It was an intense day to say the least...but very much worth the emotional draining we went through...we should not forget. As this inscription, sound on the outside of both gates states:

"We come here to remember Those who were killed, those who survived and those changed forever. May all who leave here know the impact of violence. May this memorial offer comfort, strength, peace, hope and serenity."

We left needing food and a pick-me-up. We decided we would walk to the Myriad Gardens but desperately needed eat. A quick Yelp search led us to the Thai Kitchen, a hole-in-the-wall local eatery which doesn't look like much from the outside (or even inside) but the food was amazing!

If you don't want to walk then rent a bike from one of these handy stations.
The beauty and solitude of the Myriad Gardens were a nice way to cap the day off. Men folk...I know what you're thinking...A garden? Like with flowers and stuff? No thanks! Now, I consider Clark a "man's man" yet he would not hesitate to tell you he loved this place. It's great! While there are pretty flower (and even butterflies) you'll also find rugged cacti and waterfalls all housed in the same Crystal Bridge Tropical Conservatory.

Most of the 15 acres are public space, meaning free to use (including an off-leash dog park, children's garden, playground and splash ponds)! Only the Conservatory charges an admission fee of $8 for adults (with discounts for seniors, military, students and children). But it's money well spent.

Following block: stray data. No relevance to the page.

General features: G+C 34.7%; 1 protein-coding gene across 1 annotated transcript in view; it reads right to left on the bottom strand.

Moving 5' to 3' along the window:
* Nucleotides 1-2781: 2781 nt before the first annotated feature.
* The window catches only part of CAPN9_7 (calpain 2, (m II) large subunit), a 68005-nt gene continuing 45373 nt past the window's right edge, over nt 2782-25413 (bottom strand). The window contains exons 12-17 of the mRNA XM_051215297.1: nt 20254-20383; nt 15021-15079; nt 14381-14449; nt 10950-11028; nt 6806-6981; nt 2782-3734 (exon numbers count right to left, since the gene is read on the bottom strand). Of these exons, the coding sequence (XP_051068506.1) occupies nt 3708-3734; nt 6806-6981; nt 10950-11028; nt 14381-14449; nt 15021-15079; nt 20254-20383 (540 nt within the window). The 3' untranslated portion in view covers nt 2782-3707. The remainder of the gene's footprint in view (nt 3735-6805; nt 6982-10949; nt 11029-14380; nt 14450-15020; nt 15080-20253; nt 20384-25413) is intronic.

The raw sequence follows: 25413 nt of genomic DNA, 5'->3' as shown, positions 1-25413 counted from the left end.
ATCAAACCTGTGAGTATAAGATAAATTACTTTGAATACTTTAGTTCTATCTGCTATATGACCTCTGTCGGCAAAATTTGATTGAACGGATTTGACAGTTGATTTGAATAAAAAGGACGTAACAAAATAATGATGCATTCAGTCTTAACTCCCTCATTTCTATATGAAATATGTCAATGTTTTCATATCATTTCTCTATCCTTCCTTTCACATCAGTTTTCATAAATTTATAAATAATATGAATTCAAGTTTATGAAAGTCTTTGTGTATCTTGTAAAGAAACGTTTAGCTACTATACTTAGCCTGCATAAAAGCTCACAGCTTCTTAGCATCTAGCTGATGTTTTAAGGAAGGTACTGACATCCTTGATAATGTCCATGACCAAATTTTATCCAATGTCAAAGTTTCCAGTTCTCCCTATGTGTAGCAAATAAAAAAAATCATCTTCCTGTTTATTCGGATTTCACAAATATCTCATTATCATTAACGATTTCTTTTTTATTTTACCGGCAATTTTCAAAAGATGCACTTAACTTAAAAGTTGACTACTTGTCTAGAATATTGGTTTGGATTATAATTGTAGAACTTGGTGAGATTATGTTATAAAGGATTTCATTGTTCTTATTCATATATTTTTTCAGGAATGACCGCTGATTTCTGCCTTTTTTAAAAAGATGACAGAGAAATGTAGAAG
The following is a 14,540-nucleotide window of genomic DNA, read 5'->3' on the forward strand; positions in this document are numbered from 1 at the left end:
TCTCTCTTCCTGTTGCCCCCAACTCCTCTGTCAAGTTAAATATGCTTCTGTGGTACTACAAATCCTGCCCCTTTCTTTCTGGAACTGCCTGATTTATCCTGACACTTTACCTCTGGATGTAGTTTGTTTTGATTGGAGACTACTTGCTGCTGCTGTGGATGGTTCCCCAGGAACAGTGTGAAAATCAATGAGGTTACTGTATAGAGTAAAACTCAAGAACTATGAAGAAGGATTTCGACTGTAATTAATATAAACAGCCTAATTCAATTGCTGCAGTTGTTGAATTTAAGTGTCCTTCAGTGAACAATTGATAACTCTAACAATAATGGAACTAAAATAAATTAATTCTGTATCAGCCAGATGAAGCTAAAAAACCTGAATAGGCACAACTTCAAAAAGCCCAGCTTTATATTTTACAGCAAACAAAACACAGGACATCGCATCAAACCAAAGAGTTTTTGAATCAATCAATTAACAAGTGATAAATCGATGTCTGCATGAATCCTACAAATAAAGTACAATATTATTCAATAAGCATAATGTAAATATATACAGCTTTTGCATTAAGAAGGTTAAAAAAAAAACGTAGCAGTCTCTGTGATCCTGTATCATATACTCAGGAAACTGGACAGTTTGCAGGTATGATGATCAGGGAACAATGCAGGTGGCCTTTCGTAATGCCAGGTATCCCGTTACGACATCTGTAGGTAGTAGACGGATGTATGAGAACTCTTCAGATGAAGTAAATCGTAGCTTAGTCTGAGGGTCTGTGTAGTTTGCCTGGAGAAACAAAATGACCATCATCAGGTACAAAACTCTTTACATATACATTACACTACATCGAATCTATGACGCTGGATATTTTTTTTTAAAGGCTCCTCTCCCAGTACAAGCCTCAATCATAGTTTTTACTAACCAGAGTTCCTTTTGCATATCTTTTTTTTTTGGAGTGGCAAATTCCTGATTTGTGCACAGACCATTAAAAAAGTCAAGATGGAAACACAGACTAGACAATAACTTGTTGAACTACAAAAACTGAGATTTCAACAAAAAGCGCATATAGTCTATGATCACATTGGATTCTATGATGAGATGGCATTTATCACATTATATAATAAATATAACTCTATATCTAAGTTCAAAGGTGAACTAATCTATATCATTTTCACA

The next day we woke up with the idea of visiting the National Cowboy & Western Heritage Museum which a few people had recommended. But when we hopped in Chuck, got on the highway and noticed an exit for Moore, Oklahoma we made a detour.

On May 20, 2013 (almost a year prior to this visit) Moore was hit with an undisputed F5/EF5 tornado with winds well over 200 miles per hour. It was also 1.3 miles wide...what? over one mile wide??? My mind can't even comprehend that! So, in an effort to wrap our brains around this we went for a visit.

Most of us remember Brairwood Elementary School from the news coverage that day (and for many days after). We stopped by to check on the reconstruction:

"HOPE" sign at Brairwood Elementary School.
Scars and debris from the original building.
Students still leave hope signs around the grounds where the school and several homes were destroyed.
As we drove around following the path of the tornado we were amazed by the scars left behind. The tornado was not only powerful enough to destroy buildings but it actually churned up the soil, twisting trees (roots and all) out of the ground and leaving behind a bare ground and jumbled debris.

It was truly a sight to behold. Something about visiting places like this in person really puts things into perspective. We felt that way when we went to the Ninth Ward in New Orleans as well. It's hard to understand what the community and people go through when a disaster hits until you have an opportunity to see it with your own eyes. To think we were so emotionally touched almost a full year after the fact goes to show you how hard this area was hit.

It wasn't all emotionally sad times in OKC. We had a grocery run combined with laundomat visit which led to treating ourselves to some great coffee from Red Cup. Sometimes you just have to treat yourself even in the midst of trauma. Life is short...a nice, comforting latte is a good way to enjoy a small part of it.

Besides great coffee (and vegetarian food) they have a pretty good sense of humor to go with the wild decor: